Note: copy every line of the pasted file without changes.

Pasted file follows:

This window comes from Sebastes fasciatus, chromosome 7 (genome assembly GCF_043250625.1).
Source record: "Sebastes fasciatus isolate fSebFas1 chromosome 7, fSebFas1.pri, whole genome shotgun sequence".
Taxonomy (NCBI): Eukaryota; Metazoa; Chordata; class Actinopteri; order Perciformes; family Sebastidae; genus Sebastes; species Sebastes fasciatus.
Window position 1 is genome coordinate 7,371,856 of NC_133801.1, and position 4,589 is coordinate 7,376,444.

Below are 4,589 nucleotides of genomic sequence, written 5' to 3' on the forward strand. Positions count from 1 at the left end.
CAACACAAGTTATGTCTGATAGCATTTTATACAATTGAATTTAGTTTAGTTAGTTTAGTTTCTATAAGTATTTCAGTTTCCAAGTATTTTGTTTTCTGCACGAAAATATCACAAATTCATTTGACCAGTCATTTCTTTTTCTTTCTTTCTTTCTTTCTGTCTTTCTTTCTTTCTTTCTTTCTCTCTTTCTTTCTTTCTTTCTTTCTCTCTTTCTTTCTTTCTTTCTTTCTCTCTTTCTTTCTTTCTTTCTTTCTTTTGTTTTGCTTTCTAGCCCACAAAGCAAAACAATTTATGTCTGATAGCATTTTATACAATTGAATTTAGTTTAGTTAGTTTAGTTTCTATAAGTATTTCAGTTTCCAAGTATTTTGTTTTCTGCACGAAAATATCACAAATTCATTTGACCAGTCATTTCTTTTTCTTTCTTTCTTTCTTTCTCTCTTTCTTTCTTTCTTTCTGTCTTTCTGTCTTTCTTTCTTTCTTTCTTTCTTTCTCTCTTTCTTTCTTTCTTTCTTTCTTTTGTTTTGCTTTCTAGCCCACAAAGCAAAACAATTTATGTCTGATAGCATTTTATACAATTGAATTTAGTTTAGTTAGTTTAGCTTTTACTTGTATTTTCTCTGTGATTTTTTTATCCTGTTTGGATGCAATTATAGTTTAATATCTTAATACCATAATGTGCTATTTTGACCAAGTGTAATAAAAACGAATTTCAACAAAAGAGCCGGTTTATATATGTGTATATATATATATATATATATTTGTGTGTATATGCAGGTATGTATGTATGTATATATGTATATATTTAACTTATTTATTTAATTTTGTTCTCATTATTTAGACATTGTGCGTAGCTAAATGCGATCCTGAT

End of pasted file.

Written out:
This window comes from Sebastes fasciatus, chromosome 7 (genome assembly GCF_043250625.1).
Source record: "Sebastes fasciatus isolate fSebFas1 chromosome 7, fSebFas1.pri, whole genome shotgun sequence".
Taxonomy (NCBI): Eukaryota; Metazoa; Chordata; class Actinopteri; order Perciformes; family Sebastidae; genus Sebastes; species Sebastes fasciatus.
Window position 1 is genome coordinate 7,371,856 of NC_133801.1, and position 4,589 is coordinate 7,376,444.

Below are 4,589 nucleotides of genomic sequence, written 5' to 3' on the forward strand. Positions count from 1 at the left end.
CAACACAAGTTATGTCTGATAGCATTTTATACAATTGAATTTAGTTTAGTTAGTTTAGTTTCTATAAGTATTTCAGTTTCCAAGTATTTTGTTTTCTGCACGAAAATATCACAAATTCATTTGACCAGTCATTTCTTTTTCTTTCTTTCTTTCTTTCTGTCTTTCTTTCTTTCTTTCTTTCTCTCTTTCTTTCTTTCTTTCTTTCTCTCTTTCTTTCTTTCTTTCTTTCTCTCTTTCTTTCTTTCTTTCTTTCTTTTGTTTTGCTTTCTAGCCCACAAAGCAAAACAATTTATGTCTGATAGCATTTTATACAATTGAATTTAGTTTAGTTAGTTTAGTTTCTATAAGTATTTCAGTTTCCAAGTATTTTGTTTTCTGCACGAAAATATCACAAATTCATTTGACCAGTCATTTCTTTTTCTTTCTTTCTTTCTTTCTCTCTTTCTTTCTTTCTTTCTGTCTTTCTGTCTTTCTTTCTTTCTTTCTTTCTTTCTCTCTTTCTTTCTTTCTTTCTTTCTTTTGTTTTGCTTTCTAGCCCACAAAGCAAAACAATTTATGTCTGATAGCATTTTATACAATTGAATTTAGTTTAGTTAGTTTAGCTTTTACTTGTATTTTCTCTGTGATTTTTTTATCCTGTTTGGATGCAATTATAGTTTAATATCTTAATACCATAATGTGCTATTTTGACCAAGTGTAATAAAAACGAATTTCAACAAAAGAGCCGGTTTATATATGTGTATATATATATATATATATATTTGTGTGTATATGCAGGTATGTATGTATGTATATATGTATATATTTAACTTATTTATTTAATTTTGTTCTCATTATTTAGACATTGTGCGTAGCTAAATGCGATCCTGAT